NexGen Energy (NXE.V) is up there and brought in a 95% share price increase in 2016, and they look like they’re going to get bigger.

They’re not alone.

Lukas Lundin knows a thing or two about building massive mine projects. He’s the executive chairman of Denison Mines (DML.T), and he just sold off his Mongolian projects to focus on the Athabasca.

When Lundin sets up shop, you don’t ask questions, because he doesn’t have to raise money to play. He is money. His name is the play. His Phoenix project has an indicated 70 million pounds of uranium at grades nearing 20%, which is officially the definition of a ‘shit ton.’

Fission Uranium (FCU.T) and Alpha Minerals brought the Patterson Lake area into vogue in 2012 when they started hitting out-of-the-park results, before merging to create the next big thing, in an area that had largely been forgotten by others because, well, it’s under a gigantic body of water.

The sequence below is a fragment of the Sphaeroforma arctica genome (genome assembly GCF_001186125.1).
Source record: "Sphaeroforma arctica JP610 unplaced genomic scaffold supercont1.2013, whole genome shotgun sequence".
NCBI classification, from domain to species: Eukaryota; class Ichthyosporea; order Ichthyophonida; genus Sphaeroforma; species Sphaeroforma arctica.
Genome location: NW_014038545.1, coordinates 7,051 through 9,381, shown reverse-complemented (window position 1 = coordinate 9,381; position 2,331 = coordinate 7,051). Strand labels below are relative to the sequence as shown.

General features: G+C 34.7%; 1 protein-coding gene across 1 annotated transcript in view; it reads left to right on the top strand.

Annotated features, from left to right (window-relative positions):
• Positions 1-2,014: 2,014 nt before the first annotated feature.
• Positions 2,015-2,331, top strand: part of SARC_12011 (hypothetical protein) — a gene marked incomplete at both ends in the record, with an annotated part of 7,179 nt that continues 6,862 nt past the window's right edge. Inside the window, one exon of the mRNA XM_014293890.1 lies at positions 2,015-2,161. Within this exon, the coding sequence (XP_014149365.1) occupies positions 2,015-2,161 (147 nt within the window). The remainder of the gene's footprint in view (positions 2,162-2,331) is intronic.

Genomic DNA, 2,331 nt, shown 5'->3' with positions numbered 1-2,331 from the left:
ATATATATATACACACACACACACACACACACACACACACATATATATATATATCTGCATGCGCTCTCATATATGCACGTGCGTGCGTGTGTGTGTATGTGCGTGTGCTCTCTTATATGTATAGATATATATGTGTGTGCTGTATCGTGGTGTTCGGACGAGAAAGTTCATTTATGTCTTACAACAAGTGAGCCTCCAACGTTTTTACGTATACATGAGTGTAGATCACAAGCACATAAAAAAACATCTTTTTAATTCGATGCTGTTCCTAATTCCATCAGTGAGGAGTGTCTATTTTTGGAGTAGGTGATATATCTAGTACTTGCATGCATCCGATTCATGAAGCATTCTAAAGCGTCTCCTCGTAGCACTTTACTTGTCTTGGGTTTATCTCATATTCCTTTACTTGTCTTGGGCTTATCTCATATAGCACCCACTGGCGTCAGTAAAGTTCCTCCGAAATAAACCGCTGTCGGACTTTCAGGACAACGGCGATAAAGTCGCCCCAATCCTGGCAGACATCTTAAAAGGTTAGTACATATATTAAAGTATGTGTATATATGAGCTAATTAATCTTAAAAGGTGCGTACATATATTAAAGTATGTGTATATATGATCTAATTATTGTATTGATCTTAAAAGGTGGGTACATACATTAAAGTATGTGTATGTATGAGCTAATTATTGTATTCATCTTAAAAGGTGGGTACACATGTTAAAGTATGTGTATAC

Tough to get at that uranium under a lake, you say? Not if you put any credit into the 19.9% equity stake that China’s CGN Mining took out for $82 million, which puts the company at a valuation of over $400 million before it even produces a pound.

But let’s gear back a little. After all, we talked about how we like little companies that have been ignored but are about to become a bigger story, and the Patterson Lake area has one of these.

Azincourt Uranium (AAZ.V) is not a household name. In fact, it’s barely a Patterson Lake name. A company that was enjoying riding bigger coattails when it got a 10% stake in a Patterson Lake North property that Fission spin-off Fission 3.0 (FUU.V) was playing with, things stalled for the outfit in 2016 when F3 got focused elsewhere.